YEZID SAYIGH: They couched it in certain language that was acceptable to militant ears. They talked about their right to set up a fighting national authority on any part of land evacuated of the Israeli occupation. This simply meant that they were willing to set up a governing authority in the West Bank and Gaza as long as Israel withdrew from them. And it was understood by everyone that this meant negotiating with Israel and living side-by-side with Israel.
Sayigh’s claim is a blatant falsehood – in no way did the Palestinians accept “living side- by-side with Israel.” In fact, the opposite is true: the political program adopted by the PLO after the war, the so-called “phased plan,” explicitly called for the destruction of Israel, through first creating a Palestinian state on whatever part of “Palestine” could be acquired, preferably through armed struggle, followed by the liberation of the rest of Palestine.
Adopted on June 8, 1974 at the close of the 12th session of the Palestine National Council (the Palestinian “parliament in exile”), the program began by affirming that the Palestinian people must:
… recover all their national rights and, first and foremost, their rights to return and to self-determination on the whole of the soil of their homeland.
Palestinian “self-determination” on what they consider the “whole of the soil of their homeland” clearly leaves no room for Israel. Underscoring this, the PLO’s program then explicitly rejected Resolution 242 and any recognition of – or negotiations with – Israel, and called for the “liberation of all Palestinian territory” through the creation of a “combatant national authority”:
Article 1) … the Palestine Liberation Organization [reaffirms] its previous attitude to Resolution 242, which obliterates the national right of our people and deals with the cause of our people as a problem of refugees…
Article 2) The [PLO] will employ all means, and first and foremost armed struggle, to liberate Palestinian territory and to establish the independent combatant national authority for the people over every part of Palestinian territory that is liberated. This will require further changes being effected in the balance of power in favor of our people and their struggle.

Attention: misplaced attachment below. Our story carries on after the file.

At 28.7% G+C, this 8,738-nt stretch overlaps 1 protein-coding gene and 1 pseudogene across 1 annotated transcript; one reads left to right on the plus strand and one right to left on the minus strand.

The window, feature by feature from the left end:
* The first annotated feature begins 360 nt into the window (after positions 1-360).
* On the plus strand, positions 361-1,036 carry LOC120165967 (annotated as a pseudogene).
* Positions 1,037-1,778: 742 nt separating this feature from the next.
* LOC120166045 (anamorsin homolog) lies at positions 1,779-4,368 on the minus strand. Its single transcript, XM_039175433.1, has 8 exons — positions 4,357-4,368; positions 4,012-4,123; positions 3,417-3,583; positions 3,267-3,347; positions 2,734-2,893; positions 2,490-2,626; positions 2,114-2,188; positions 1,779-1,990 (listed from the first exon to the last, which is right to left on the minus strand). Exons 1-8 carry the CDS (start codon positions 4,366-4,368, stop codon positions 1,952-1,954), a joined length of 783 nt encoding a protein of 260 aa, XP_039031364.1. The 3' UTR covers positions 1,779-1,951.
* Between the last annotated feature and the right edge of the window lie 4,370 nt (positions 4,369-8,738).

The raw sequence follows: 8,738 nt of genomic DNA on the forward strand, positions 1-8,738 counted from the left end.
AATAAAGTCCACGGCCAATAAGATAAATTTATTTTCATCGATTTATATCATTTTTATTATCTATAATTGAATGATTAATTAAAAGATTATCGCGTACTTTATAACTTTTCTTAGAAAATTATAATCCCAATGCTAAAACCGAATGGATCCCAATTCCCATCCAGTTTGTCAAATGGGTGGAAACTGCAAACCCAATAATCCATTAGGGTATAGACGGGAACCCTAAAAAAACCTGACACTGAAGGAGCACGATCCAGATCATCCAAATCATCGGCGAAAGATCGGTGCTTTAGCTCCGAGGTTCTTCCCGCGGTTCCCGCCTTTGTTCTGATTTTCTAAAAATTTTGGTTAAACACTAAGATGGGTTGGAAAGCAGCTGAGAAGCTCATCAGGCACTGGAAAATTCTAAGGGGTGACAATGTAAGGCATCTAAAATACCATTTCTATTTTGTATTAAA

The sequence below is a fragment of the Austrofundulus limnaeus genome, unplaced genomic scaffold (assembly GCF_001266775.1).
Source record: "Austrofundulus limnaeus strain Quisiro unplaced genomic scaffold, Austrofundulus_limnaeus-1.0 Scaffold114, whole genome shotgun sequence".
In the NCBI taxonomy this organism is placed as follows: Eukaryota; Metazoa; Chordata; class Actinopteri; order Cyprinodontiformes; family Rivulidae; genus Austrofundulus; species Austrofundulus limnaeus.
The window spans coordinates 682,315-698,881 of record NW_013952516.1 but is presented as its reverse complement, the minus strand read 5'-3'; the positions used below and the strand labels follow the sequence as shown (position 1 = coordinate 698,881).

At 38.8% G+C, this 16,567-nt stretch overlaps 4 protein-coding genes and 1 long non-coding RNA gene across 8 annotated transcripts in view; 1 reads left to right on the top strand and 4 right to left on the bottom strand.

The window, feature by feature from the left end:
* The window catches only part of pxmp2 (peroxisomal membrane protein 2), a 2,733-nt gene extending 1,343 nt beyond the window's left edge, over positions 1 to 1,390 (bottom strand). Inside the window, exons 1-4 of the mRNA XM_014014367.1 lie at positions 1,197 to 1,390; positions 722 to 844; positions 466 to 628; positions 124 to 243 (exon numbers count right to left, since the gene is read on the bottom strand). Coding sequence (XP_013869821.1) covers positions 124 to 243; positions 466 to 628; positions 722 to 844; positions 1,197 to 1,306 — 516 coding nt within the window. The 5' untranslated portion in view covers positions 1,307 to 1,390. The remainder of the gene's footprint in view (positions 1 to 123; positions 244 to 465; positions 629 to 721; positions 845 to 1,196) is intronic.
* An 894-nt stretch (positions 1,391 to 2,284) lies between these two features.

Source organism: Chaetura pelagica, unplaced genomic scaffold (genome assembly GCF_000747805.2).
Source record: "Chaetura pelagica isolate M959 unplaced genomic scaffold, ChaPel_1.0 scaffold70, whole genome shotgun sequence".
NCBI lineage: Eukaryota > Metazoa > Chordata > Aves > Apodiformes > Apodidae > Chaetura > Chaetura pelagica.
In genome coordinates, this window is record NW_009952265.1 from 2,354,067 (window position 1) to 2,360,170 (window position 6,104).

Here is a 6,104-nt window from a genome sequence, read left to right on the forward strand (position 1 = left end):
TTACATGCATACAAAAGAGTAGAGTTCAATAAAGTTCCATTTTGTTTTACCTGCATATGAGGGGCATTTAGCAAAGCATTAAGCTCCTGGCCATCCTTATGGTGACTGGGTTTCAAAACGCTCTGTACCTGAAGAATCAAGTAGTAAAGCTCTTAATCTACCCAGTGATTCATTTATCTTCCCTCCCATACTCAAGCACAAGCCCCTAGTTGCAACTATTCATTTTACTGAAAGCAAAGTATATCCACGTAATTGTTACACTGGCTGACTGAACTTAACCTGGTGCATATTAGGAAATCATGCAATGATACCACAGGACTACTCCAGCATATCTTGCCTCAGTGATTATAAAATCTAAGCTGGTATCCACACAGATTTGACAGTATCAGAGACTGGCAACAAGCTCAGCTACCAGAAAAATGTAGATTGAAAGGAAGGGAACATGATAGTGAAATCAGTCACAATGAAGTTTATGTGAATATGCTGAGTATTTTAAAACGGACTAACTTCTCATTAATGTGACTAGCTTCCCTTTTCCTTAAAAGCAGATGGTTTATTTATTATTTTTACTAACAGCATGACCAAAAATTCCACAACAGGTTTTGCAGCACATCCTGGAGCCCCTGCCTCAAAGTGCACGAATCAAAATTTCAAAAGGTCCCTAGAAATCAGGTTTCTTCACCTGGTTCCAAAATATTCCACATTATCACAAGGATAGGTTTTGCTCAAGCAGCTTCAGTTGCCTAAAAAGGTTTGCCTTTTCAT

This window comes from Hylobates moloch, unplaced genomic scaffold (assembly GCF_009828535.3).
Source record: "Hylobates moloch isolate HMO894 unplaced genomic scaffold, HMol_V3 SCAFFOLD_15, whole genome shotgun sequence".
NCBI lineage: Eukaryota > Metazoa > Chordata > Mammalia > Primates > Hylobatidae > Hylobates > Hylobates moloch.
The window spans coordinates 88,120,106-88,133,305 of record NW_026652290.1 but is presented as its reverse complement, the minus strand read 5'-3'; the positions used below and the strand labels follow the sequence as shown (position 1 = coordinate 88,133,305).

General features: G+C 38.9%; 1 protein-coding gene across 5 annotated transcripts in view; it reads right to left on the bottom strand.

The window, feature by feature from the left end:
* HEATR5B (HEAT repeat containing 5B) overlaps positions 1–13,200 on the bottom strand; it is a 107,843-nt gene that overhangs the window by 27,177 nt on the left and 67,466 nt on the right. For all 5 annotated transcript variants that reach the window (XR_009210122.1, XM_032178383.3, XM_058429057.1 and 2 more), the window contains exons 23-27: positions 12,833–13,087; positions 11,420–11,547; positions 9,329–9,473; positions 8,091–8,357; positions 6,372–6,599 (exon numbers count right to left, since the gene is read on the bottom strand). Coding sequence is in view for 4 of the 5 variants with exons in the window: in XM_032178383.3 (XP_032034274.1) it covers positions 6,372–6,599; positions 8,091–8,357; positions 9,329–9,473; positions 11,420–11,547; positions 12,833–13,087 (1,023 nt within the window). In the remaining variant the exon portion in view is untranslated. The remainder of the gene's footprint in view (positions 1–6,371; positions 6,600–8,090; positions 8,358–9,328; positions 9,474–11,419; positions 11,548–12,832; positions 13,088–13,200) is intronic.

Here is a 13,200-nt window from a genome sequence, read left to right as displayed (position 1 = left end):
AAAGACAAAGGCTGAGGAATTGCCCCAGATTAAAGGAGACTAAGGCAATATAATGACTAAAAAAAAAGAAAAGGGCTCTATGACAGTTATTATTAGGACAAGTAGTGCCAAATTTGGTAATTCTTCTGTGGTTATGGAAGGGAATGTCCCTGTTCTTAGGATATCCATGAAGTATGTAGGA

Article 3) The [PLO] will struggle against any proposal for a Palestinian entity the price of which is recognition, peace, secure frontiers, renunciation of national rights and the deprival of our people of their right to return and their right to self-determination on the soil of their homeland.
Article 8) Once it is established, the Palestinian national authority will strive to achieve a union of the confrontation countries, with the aim of completing the liberation of all Palestinian territory … (from Documents on Palest ine, V1, p 225-6, Palestinian Academic Society for the Study of International Affairs (PASSIA))
A few days later, in a speech broadcast on Palestinian radio, Arafat once again stressed Palestinian plans to destroy Israel:
The road is still long. Just as the Hattin campaign was only the beginning of the Crusaders’ defeat, the Ramadan campaign [the 1973 war] is only the beginning of the advance of the Arab nation. This advance will cease only in Tel-Aviv. (Quoted in Atlas of the Arab-Israeli Conflict, Martin Gilbert, p 99)
Only on NPR could these explicit Palestinian calls for the destruction of Israel be portrayed as a willingness to “live side-by-side with Israel.”